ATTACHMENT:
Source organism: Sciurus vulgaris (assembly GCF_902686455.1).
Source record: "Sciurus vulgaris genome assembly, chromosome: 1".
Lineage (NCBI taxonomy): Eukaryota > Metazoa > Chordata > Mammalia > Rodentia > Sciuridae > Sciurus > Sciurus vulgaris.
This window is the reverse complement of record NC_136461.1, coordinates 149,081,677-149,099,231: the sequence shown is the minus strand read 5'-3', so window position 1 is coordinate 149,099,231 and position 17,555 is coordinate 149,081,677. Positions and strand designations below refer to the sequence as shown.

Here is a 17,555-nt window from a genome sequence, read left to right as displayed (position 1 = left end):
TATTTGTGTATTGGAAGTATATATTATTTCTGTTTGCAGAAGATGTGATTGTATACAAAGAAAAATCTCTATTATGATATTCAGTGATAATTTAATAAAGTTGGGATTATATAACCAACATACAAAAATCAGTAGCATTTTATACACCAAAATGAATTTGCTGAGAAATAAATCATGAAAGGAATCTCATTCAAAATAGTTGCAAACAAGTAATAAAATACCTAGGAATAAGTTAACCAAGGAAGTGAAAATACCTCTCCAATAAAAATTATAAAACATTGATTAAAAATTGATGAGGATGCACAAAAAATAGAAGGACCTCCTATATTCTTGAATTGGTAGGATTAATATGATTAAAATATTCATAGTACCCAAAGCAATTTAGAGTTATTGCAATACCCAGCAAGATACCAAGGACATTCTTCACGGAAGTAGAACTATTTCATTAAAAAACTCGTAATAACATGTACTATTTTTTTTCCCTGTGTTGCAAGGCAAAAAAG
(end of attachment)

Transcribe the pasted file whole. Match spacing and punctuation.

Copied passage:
Source organism: Sciurus vulgaris (assembly GCF_902686455.1).
Source record: "Sciurus vulgaris genome assembly, chromosome: 1".
Lineage (NCBI taxonomy): Eukaryota > Metazoa > Chordata > Mammalia > Rodentia > Sciuridae > Sciurus > Sciurus vulgaris.
This window is the reverse complement of record NC_136461.1, coordinates 149,081,677-149,099,231: the sequence shown is the minus strand read 5'-3', so window position 1 is coordinate 149,099,231 and position 17,555 is coordinate 149,081,677. Positions and strand designations below refer to the sequence as shown.

Here is a 17,555-nt window from a genome sequence, read left to right as displayed (position 1 = left end):
TATTTGTGTATTGGAAGTATATATTATTTCTGTTTGCAGAAGATGTGATTGTATACAAAGAAAAATCTCTATTATGATATTCAGTGATAATTTAATAAAGTTGGGATTATATAACCAACATACAAAAATCAGTAGCATTTTATACACCAAAATGAATTTGCTGAGAAATAAATCATGAAAGGAATCTCATTCAAAATAGTTGCAAACAAGTAATAAAATACCTAGGAATAAGTTAACCAAGGAAGTGAAAATACCTCTCCAATAAAAATTATAAAACATTGATTAAAAATTGATGAGGATGCACAAAAAATAGAAGGACCTCCTATATTCTTGAATTGGTAGGATTAATATGATTAAAATATTCATAGTACCCAAAGCAATTTAGAGTTATTGCAATACCCAGCAAGATACCAAGGACATTCTTCACGGAAGTAGAACTATTTCATTAAAAAACTCGTAATAACATGTACTATTTTTTTTCCCTGTGTTGCAAGGCAAAAAAG